There are a lot of classicists out there who are writing about plagues and viruses and lessons that we can learn from History (see links below).
I won’t be doing that.
That’s partly because I don’t feel qualified to set myself up as a commentator on the relationship between the ancient and modern worlds. I’m not sure whether anybody is – but I know I’m not. It’s also partly because we’re in a situation that’s constantly changing, and it’s difficult to anticipate how it will develop.
But mainly it’s because the whole thing is a bit miserable.
Yes, we are all living through difficult times – but many of us are finding ways to have fun. So this week’s post is all about the fun.
I’ve been enjoying talking to people for my Comfort Classics series of interviews. It’s given me a great excuse to get back in touch with former students, as well as to get to know people better whom I’ve only ‘met’ from a distance. So far this week I’ve talked to OU graduate Colin about his tattoos, Ovid commentator Crom about nequitia, Sarah from Hellene Travel about the comfort of Aeschylus, historical fiction writer LJ about Suetonius and scandal – and of course the inspirational Mary Beard about the Odyssey (that was very exciting, since she contacted me just after I’d been watching her in a documentary about Titian!). It’s been a lot of fun. I’ve got plenty more interviews lined up, so do keep checking in. I’m going to take the weekend off, but will be back on Monday. And if you’d like to join in, do contact me!
I’ve also been having fun with books (no change there, then…). Earlier in the week I persuaded my son (who hates Craft with a fiery passion) to help me make a Book Rainbow for our window:
It was fun, and it took about 10 minutes (about the length of my son’s attention span!) – and we were proud of it, so we put the photo up on Twitter. Then it became a whole lot more fun, as people all round the world started joining in with their Classics rainbows. My son was very impressed – we spent two days reading the replies and tracking the hundreds of ‘likes’! Here are a couple of contributions from other people…
Check out the thread on Twitter for more.
There’s also been a lot going on which I’ve wanted to dive into, but haven’t had the time. Gina is continuing to run a Monday ‘Quarantine Classics’ reading group, which is open to anyone, and an online coffee morning for OU students (details here). The Center for Hellenic Studies is doing live weekly readings of Euripides (recorded here). Darius Arya is doing lectures for kids, live from Rome (recorded here). There are also lots of virtual events; for instance, Helen Morales is talking to Mary Beard next week about her new book on myth. There are more online Classics events than I could possibly keep up with, with more being added every day.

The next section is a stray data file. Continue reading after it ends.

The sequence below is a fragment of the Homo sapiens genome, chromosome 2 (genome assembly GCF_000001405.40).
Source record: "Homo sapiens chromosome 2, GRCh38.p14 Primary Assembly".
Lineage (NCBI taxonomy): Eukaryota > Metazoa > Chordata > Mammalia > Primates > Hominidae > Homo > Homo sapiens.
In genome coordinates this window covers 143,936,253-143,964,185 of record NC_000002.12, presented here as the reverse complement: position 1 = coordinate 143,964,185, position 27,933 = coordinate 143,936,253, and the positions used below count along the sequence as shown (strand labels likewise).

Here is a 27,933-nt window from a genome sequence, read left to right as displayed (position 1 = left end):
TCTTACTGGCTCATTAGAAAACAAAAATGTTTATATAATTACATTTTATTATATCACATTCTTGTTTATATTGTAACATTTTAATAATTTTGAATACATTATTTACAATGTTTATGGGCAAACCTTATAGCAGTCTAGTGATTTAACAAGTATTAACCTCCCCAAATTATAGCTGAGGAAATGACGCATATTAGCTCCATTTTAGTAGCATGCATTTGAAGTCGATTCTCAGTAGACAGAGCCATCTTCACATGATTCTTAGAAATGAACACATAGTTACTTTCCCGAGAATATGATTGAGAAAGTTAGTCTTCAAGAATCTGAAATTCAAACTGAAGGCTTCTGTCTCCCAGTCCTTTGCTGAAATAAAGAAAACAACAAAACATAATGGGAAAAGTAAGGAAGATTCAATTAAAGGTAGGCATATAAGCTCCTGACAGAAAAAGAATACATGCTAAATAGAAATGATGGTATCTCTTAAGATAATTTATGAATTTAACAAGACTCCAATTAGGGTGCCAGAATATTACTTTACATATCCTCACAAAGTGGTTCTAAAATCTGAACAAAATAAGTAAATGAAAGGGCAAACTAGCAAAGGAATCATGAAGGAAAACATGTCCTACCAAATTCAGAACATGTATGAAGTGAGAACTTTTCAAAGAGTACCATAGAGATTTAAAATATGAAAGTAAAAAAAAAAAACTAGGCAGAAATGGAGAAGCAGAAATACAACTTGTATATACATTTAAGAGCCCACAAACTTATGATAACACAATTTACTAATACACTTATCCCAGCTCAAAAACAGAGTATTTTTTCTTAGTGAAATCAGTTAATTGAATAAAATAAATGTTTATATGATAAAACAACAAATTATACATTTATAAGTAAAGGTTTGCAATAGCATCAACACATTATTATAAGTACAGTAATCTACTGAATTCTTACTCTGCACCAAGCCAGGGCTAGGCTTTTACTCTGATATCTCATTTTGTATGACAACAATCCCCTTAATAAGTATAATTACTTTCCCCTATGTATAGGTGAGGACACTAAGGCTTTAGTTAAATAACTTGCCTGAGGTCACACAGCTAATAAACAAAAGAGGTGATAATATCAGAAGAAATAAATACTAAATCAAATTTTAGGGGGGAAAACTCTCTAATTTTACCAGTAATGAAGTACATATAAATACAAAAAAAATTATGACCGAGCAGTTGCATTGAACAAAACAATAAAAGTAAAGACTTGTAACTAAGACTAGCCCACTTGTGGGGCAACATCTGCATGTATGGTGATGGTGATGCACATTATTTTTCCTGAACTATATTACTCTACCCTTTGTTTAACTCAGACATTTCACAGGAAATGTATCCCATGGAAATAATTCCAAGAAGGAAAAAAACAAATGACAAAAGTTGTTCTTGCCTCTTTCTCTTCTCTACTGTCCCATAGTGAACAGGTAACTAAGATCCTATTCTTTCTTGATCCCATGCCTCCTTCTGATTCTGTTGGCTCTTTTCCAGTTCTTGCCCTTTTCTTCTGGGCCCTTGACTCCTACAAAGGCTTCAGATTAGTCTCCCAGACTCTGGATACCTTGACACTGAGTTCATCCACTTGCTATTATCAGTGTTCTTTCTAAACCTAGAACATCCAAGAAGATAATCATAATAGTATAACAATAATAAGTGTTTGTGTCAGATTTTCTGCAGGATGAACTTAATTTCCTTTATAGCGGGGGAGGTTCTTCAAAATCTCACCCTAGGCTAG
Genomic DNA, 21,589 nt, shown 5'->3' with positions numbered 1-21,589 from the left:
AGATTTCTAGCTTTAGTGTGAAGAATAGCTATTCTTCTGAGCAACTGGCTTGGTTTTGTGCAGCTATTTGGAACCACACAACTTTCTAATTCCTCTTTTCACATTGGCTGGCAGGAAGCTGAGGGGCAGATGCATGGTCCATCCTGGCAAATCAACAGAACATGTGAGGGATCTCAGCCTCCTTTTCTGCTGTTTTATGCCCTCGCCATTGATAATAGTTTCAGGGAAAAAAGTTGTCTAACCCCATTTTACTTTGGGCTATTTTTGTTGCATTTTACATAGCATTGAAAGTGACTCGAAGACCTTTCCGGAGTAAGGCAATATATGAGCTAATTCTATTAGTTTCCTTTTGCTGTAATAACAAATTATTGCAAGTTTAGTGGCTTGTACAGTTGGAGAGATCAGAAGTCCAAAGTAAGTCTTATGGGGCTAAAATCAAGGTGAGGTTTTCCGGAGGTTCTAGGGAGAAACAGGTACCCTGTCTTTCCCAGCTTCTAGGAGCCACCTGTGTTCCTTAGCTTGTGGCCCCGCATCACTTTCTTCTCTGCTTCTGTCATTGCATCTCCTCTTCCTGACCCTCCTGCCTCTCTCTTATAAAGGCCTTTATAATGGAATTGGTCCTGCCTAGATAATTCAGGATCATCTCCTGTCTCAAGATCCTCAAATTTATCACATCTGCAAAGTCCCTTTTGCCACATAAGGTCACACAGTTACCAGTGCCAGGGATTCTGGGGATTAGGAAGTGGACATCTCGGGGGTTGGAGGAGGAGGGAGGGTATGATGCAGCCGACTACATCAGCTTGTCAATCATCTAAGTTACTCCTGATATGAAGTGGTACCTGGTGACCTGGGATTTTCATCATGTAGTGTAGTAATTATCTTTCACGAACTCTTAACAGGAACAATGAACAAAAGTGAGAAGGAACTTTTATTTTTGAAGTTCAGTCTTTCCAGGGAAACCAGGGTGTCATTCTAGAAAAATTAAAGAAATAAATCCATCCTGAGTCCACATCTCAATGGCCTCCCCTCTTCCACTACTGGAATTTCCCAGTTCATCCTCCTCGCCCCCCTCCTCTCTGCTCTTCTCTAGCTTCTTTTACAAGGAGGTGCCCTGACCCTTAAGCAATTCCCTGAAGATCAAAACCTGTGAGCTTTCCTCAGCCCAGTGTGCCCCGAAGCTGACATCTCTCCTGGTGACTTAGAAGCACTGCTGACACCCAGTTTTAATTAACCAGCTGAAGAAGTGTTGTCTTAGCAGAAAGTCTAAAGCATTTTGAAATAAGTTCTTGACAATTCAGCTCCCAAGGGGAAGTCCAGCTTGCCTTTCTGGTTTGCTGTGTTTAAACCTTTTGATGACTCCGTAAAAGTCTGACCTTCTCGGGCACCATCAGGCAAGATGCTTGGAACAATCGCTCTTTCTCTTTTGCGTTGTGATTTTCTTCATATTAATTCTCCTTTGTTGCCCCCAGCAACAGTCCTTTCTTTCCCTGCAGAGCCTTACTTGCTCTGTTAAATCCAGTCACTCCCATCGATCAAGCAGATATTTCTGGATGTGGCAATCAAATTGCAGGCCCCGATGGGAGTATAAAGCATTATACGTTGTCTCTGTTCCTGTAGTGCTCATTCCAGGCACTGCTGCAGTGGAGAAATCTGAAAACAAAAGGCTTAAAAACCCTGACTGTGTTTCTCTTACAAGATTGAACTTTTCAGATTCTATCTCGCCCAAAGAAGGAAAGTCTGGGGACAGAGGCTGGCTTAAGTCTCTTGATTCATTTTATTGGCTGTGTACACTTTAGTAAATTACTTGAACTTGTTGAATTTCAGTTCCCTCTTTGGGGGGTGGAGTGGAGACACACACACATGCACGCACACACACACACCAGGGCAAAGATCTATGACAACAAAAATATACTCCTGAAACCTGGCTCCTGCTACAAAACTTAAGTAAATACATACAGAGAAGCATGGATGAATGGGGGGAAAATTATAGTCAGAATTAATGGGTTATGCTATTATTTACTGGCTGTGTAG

There’s also plenty of classical silliness on social media. Lockdown houses, for instance: which one would you choose to be stuck in?
…and this natural extension of the question, from @DocCrom…
And finally… I had a good laugh at this attempt to produce a Latin motto…
Happy Easter, everybody!
This week’s links from around the Classical Internet
Vindolanda and coronavirus – Chronicle Live
Mary Beard on British Museum objects – The Guardian
Wildlife in the Colosseum – The Times
British Museum ostrich eggs – The Guardian
Comment and opinion
Finishing a PhD in a pandemic – Eidolon
How would Thucydides have recorded the pandemic? – Society for Classical Studies
A Covid-19 world – Michael Scott
Thucydides is a virus – Eidolon
More on Thucydides – Sphinx
Aristotle’s coronavirus – The Philological Crocodile
From old to new comedy – Medium
Fun in Ancient Egypt – Musings of Clio
Harry Potter and the Sphinx – Fantastiche Antike
Ovid and good sex – Bellaria
Gladiator: behind the scenes – The Things
Brain surgery in ancient Greece – Phys.org
Mary Beard’s top five objects – The British Museum
Podcasts, video and other media
Ovid and scansion – The Latin Programme
Virgil and scansion – Benjamin Eldon Stevens
Thucydides on the WHO – Neville Morley